Key Rwandan rebel surrenders - UN
Kinshasa - A leading rebel figure in charge of recruitment of Rwandan Hutus in eastern Democratic Republic of Congo has turned himself in to the UN mission in the country, the UN said Wednesday.
Samuel Bisengimana, also known as Sam Kunda-Mutina, was a member of the Democratic Forces for the Liberation of Rwanda (FDLR) high command in the DRC where he was tasked with "mobilising civilian support and recruitment," said a statement issued by the UN Observer Mission in the DRC (Monusco).
The 43-year-old surrendered Tuesday at Ntoto, in Nord-Kivu province, "after more than a year of negotiations".
"His family who lived with him in the forest left for Uganda a year ago," a UN official told AFP.
"There were extensive negotations. We needed to convince him because those who want to give up are afraid of FDLR revenge attacks."
Bisengimana fled from genocide-wracked Rwanda across the border to eastern DRC in 1994 when he was a commander of the Rwandan armed forces.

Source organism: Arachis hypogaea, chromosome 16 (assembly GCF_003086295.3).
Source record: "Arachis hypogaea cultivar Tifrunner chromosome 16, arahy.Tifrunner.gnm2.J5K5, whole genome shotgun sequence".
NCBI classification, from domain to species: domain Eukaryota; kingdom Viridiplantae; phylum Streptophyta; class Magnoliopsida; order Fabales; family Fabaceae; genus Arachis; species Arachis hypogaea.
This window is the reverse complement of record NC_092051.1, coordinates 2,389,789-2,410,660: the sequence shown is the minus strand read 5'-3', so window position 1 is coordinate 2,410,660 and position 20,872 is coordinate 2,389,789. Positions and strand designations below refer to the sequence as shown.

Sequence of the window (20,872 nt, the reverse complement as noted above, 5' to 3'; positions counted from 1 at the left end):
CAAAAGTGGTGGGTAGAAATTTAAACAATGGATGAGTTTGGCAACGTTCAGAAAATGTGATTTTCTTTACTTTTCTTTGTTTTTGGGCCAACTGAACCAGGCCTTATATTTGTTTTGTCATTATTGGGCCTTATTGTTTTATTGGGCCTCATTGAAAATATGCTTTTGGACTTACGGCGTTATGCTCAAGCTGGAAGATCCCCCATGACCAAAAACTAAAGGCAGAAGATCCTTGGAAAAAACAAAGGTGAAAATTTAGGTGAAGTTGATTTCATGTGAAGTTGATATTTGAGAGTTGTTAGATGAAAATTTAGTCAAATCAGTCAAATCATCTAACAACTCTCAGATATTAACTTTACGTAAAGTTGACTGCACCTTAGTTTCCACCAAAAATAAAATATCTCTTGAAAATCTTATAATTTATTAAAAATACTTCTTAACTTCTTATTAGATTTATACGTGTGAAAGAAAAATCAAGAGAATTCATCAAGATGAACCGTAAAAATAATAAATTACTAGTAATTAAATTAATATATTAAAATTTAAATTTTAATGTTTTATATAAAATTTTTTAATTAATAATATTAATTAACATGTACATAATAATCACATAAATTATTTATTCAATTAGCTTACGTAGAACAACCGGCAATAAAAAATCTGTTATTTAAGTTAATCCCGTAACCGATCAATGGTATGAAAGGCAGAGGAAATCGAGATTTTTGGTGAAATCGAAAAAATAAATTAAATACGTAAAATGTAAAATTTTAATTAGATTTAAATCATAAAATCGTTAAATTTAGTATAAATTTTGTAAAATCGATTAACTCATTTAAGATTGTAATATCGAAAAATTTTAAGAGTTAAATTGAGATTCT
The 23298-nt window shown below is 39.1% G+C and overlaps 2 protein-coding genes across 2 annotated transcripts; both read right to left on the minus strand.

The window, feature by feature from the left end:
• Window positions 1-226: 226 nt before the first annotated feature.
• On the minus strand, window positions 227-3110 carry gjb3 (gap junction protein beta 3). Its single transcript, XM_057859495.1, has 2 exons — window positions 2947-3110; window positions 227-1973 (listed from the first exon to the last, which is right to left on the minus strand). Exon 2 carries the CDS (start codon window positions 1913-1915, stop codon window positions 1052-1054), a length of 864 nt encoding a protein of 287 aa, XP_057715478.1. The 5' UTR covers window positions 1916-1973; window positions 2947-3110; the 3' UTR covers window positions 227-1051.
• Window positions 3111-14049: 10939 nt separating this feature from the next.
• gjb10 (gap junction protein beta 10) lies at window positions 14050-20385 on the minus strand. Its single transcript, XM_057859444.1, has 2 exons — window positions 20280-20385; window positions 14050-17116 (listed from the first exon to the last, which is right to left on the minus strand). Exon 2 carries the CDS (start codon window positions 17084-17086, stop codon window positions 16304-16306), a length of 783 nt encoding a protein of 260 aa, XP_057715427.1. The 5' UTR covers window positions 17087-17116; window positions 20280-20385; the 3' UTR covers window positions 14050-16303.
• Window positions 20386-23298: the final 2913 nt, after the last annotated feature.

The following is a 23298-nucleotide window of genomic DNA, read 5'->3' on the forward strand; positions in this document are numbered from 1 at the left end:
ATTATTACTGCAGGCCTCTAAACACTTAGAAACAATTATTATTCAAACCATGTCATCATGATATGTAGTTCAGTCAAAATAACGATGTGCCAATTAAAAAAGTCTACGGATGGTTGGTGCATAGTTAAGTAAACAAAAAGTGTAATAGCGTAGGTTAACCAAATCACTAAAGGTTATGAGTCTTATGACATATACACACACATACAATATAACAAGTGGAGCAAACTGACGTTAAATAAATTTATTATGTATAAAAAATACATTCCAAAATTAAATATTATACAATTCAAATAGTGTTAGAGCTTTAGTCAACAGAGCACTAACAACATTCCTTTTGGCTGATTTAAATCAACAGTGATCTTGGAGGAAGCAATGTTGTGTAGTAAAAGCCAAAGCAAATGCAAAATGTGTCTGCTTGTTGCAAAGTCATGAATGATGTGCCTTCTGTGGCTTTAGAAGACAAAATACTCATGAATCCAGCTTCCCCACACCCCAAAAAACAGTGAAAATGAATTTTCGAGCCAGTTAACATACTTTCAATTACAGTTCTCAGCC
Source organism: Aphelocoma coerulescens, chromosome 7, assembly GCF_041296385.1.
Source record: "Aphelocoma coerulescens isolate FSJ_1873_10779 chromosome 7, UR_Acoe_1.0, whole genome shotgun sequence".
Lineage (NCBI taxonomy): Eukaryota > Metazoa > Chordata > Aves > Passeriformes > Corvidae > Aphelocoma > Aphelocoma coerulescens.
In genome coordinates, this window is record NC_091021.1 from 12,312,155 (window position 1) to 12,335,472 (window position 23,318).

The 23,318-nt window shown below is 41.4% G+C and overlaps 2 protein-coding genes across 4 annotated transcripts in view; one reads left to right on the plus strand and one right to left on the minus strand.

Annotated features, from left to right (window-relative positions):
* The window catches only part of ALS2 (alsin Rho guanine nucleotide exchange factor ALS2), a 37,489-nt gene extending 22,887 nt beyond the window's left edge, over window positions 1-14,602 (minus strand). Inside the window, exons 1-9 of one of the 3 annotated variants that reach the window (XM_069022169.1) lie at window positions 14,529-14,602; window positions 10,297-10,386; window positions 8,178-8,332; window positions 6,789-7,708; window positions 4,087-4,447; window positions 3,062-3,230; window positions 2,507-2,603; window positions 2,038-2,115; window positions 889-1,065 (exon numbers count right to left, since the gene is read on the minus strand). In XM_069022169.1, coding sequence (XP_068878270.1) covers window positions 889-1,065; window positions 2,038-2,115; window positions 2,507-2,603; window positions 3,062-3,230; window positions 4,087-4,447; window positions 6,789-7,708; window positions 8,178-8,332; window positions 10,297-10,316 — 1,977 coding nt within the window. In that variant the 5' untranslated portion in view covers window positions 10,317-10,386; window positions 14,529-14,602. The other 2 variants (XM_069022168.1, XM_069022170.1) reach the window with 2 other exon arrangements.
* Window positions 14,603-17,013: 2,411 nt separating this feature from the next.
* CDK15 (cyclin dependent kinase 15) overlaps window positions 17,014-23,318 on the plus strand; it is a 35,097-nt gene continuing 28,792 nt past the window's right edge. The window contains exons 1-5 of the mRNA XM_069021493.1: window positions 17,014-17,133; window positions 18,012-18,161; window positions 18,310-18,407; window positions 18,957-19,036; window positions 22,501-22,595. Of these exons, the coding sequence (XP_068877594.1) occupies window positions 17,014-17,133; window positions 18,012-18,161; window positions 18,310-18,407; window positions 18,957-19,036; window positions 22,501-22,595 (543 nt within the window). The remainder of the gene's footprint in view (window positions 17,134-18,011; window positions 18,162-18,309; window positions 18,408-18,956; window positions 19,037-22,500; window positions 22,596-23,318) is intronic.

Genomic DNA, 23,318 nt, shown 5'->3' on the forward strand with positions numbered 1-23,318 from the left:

"He will leave for a training camp for former FDLR fighters in Rwanda tomorrow (Thursday), where he will stay two months," said the official.
He is not seen as one of the group of FDLR leaders that will be held to account for their role in the 1994 Rwandan genocide of ethnic Tutsi but the official said his surrender was still "a major blow to the FDLR".
"There are probably people around him who are very loyal to him and very close. So he has a certain influence and we expect more surrenders," Monusco spokesperson Lieutenant Colonel Mamadou Gaye told AFP.
Last year, 1 881 FDLR fighters turned themselves in as part of Monusco's programme to demobilise and reintegrate rebels, more than 1 000 of them Rwandans and nearly 850 Congolese, according to Monusco figures.
The rebels have been more or less contained to forest areas where they continue to target the Congolese armed forces and attack the civilian population.